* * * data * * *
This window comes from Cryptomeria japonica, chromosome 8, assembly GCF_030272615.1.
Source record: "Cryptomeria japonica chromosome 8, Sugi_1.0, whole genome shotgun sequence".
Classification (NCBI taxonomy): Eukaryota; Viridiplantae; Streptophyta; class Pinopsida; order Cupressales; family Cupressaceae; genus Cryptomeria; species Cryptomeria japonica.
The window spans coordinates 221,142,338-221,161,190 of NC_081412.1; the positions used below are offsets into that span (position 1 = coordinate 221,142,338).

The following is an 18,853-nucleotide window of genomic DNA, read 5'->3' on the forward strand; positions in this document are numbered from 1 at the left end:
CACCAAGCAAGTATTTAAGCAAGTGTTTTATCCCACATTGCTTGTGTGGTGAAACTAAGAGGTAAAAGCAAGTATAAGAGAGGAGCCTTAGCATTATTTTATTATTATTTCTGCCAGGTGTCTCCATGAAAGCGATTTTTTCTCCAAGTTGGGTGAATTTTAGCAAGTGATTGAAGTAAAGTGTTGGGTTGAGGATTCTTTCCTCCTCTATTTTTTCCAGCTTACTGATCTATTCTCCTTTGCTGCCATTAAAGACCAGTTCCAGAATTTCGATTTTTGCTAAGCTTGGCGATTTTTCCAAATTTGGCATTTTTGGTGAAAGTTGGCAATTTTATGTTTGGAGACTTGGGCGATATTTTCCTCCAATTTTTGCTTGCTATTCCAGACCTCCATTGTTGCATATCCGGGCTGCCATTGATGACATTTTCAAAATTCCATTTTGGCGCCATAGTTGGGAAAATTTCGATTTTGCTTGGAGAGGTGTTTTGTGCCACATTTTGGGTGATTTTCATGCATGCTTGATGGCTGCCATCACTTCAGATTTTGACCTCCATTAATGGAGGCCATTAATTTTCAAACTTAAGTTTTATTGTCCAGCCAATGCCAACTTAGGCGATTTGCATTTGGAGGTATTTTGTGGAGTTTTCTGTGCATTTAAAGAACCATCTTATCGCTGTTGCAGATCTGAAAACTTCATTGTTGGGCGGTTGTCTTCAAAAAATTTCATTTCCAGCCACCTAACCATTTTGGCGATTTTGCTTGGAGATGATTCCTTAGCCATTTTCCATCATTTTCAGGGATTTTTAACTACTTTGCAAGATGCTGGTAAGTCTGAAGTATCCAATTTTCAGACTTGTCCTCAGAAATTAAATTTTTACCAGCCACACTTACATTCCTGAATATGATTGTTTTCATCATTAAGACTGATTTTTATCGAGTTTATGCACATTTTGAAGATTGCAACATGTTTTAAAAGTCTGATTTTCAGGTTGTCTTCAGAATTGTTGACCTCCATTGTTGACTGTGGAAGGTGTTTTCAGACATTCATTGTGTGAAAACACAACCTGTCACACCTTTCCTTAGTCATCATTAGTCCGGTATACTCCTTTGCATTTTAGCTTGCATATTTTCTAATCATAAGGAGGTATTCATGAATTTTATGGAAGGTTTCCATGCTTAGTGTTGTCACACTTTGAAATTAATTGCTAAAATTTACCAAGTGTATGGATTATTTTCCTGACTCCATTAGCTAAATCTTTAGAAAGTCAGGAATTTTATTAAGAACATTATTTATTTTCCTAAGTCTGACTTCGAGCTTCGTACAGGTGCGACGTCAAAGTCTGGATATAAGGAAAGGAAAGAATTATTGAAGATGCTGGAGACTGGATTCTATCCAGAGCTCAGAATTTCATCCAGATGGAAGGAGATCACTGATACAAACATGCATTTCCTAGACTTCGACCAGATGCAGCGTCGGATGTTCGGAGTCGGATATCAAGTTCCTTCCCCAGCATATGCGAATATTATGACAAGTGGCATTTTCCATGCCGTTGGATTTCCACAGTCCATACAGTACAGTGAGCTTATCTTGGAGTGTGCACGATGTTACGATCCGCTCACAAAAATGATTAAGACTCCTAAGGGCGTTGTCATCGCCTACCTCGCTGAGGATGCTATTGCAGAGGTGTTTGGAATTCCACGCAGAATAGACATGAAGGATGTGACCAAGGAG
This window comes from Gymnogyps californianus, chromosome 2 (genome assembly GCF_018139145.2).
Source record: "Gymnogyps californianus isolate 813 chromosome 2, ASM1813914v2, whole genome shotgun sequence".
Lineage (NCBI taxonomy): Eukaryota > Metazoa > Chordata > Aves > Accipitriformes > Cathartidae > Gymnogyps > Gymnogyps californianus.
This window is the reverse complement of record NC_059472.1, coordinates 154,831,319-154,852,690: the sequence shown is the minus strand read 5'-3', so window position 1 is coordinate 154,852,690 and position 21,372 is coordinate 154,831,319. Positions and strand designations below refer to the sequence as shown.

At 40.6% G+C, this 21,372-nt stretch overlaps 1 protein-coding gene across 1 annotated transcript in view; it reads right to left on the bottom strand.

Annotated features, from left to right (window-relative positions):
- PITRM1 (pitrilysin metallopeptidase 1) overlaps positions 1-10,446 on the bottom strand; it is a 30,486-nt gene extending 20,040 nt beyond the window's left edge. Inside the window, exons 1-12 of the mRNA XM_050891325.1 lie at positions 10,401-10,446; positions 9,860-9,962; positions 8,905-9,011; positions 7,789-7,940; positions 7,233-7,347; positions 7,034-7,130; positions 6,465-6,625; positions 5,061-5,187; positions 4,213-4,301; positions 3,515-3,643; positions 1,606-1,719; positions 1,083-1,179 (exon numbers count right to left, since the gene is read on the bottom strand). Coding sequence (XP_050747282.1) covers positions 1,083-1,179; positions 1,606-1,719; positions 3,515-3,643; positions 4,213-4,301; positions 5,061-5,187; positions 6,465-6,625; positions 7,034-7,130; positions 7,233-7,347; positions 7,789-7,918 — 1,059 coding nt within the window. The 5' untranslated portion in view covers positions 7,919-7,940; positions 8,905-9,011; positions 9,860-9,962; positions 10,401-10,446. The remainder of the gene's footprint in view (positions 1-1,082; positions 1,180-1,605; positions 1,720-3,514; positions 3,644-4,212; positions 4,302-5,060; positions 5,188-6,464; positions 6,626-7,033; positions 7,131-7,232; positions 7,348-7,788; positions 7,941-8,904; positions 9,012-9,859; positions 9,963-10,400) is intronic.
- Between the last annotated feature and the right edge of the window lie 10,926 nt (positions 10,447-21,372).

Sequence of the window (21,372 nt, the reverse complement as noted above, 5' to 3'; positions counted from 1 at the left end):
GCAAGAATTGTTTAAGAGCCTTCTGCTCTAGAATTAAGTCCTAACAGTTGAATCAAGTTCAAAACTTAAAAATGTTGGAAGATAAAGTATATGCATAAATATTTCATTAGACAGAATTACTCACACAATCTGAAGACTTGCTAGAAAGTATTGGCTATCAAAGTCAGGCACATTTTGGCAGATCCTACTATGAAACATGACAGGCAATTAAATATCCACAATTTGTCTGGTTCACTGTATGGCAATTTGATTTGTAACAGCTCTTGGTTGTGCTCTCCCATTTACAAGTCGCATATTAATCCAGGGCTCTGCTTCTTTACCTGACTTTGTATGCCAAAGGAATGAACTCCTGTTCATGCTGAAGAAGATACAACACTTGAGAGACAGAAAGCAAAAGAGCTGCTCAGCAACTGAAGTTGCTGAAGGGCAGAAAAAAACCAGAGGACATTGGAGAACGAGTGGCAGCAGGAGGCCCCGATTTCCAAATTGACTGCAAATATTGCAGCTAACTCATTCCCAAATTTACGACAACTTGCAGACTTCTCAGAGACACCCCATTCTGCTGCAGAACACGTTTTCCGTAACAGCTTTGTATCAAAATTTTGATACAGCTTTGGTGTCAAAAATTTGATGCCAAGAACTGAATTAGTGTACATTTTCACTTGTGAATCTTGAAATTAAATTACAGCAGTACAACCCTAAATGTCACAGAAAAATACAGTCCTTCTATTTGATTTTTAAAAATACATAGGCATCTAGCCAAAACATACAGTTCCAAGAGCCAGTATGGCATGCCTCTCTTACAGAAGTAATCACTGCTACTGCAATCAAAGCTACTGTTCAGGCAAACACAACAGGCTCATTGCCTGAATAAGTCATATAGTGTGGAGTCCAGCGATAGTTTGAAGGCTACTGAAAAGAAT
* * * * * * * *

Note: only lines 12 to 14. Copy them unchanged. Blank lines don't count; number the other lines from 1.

Annotated features, from left to right (window-relative positions):
- PITRM1 (pitrilysin metallopeptidase 1) overlaps positions 1-10,446 on the bottom strand; it is a 30,486-nt gene extending 20,040 nt beyond the window's left edge. Inside the window, exons 1-12 of the mRNA XM_050891325.1 lie at positions 10,401-10,446; positions 9,860-9,962; positions 8,905-9,011; positions 7,789-7,940; positions 7,233-7,347; positions 7,034-7,130; positions 6,465-6,625; positions 5,061-5,187; positions 4,213-4,301; positions 3,515-3,643; positions 1,606-1,719; positions 1,083-1,179 (exon numbers count right to left, since the gene is read on the bottom strand). Coding sequence (XP_050747282.1) covers positions 1,083-1,179; positions 1,606-1,719; positions 3,515-3,643; positions 4,213-4,301; positions 5,061-5,187; positions 6,465-6,625; positions 7,034-7,130; positions 7,233-7,347; positions 7,789-7,918 — 1,059 coding nt within the window. The 5' untranslated portion in view covers positions 7,919-7,940; positions 8,905-9,011; positions 9,860-9,962; positions 10,401-10,446. The remainder of the gene's footprint in view (positions 1-1,082; positions 1,180-1,605; positions 1,720-3,514; positions 3,644-4,212; positions 4,302-5,060; positions 5,188-6,464; positions 6,626-7,033; positions 7,131-7,232; positions 7,348-7,788; positions 7,941-8,904; positions 9,012-9,859; positions 9,963-10,400) is intronic.
- Between the last annotated feature and the right edge of the window lie 10,926 nt (positions 10,447-21,372).